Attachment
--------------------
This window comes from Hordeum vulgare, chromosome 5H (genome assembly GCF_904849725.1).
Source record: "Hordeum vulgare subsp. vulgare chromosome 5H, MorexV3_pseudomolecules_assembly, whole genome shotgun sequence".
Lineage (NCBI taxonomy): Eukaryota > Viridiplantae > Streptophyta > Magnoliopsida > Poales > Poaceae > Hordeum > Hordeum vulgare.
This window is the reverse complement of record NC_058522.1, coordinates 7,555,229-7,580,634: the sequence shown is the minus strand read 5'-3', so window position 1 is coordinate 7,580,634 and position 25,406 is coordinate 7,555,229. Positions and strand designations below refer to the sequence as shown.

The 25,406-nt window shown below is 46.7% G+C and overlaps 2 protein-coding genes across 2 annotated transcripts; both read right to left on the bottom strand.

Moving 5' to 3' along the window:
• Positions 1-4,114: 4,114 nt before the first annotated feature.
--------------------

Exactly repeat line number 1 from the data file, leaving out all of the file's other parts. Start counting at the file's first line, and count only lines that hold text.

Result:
This window comes from Hordeum vulgare, chromosome 5H (genome assembly GCF_904849725.1).